Table 3: Seroprevalence of bovine leukemia virus (BLV) infection in yaks in different farms in Gansu province, northwestern China.

In this study, the overall BLV seroprevalence in yaks was 21.09%, which was slightly lower than that reported in dairy cattle (25.4%) in Iran [8] but higher than that in breeding beef (16.3%) in Japan [11]. The BLV seroprevalence in yaks in this study was much higher than previous reports [12, 13]. On the other hand, BLV seroprevalence in this study was much lower than the seroprevalence in cattle in Japan (28.6%) [11], in Ontario in Canada (29.4%) [14], and in Syria (69.2%) [15]. Many factors may be contributable to such differences, such as the climatic conditions, geographical conditions, species and farm management, and the sensitivity of the detection techniques used.

Once an animal is infected with BLV, it will remain infected for life. The prevalence determined for the different seasons therefore cannot be considered as a possible risk factor, although the BLV seroprevalence varied from 17.91% to 23.13% in different season groups, with slight differences among different seasons, and slightly higher seroprevalences were found in yaks sampled in spring (23.12%) and autumn (22.48%) (Table 1). This result was in line with the characteristic of BLV that BLV is a persistent infection.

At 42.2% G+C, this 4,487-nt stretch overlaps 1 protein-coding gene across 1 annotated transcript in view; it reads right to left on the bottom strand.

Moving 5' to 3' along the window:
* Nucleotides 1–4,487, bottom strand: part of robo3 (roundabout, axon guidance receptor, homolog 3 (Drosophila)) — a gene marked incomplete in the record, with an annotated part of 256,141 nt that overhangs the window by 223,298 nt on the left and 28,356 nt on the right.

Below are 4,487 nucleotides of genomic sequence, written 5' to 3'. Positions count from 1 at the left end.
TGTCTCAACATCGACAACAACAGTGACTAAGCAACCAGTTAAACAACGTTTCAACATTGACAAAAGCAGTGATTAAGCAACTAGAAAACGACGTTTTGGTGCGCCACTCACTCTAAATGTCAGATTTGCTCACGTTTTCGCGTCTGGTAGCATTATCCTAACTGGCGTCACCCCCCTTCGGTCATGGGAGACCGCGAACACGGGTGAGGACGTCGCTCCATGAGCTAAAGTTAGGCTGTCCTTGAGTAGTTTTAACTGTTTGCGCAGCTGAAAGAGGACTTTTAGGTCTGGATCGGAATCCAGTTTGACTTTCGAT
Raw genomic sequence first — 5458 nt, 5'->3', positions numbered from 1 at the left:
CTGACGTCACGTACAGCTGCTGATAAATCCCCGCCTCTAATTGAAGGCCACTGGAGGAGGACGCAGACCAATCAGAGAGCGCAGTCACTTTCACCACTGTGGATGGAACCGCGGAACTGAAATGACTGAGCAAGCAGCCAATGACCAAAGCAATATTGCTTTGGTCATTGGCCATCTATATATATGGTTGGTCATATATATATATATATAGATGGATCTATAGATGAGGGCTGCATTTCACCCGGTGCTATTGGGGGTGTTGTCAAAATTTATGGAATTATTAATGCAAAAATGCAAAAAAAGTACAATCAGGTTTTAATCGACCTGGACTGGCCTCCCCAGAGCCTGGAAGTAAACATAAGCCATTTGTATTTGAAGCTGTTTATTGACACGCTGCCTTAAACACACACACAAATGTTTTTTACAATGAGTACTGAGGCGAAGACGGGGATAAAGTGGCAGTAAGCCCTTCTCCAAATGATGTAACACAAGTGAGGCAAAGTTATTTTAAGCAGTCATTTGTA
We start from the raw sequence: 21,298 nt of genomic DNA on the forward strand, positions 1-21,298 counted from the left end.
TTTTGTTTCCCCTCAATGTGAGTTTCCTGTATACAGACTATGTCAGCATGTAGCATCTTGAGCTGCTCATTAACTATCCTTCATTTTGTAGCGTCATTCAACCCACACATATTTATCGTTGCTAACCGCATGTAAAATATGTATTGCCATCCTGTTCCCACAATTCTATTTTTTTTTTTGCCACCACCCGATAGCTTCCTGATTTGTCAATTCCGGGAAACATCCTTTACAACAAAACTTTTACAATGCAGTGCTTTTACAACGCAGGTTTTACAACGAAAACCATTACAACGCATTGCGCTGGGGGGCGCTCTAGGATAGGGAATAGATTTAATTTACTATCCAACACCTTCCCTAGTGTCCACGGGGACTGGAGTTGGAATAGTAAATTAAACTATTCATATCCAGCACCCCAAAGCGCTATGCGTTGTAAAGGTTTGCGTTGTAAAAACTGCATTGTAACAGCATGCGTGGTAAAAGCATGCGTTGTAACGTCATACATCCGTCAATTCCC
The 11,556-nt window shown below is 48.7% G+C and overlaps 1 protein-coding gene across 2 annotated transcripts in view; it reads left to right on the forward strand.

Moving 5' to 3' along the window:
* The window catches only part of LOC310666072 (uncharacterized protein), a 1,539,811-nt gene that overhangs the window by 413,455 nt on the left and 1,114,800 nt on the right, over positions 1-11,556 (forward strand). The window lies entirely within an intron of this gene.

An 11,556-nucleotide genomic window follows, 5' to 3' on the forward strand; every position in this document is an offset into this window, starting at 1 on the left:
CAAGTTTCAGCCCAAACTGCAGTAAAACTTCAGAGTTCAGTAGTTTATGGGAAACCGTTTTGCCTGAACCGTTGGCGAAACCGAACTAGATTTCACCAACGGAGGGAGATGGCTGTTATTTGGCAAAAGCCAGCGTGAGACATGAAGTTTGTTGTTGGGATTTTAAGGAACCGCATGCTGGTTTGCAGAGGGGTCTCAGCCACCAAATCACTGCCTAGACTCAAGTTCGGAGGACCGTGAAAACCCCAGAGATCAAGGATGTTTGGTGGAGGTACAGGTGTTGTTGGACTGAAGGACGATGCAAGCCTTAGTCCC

Moreover, BLV seroprevalences in yaks of different age groups were slightly different, but the difference was not statistically significant (). The seroprevalence increased gradually from 19.93% in years ≤ 1 age group to 25.07% in 3 < years ≤ 5 age group, and the highest seroprevalence was the 3 < years ≤ 5 age group. These results are similar to that of a recent study [16]. These differences may be due to the fact that BLV incubation period is 3-4 years on average. Furthermore, BLV seroprevalences in yaks of different farm groups ranged from 16.00% to 28.16%. In general, the seroprevalence in farms of TTAC was slightly lower than in Maqu and Luqu counties. But it was not a significant risk factor for BLV (). These slight differences could be because TTAC is located near Lanzhou, the capital of Gansu province, and the yak farms are better managed than that in Maqu and Luqu counties.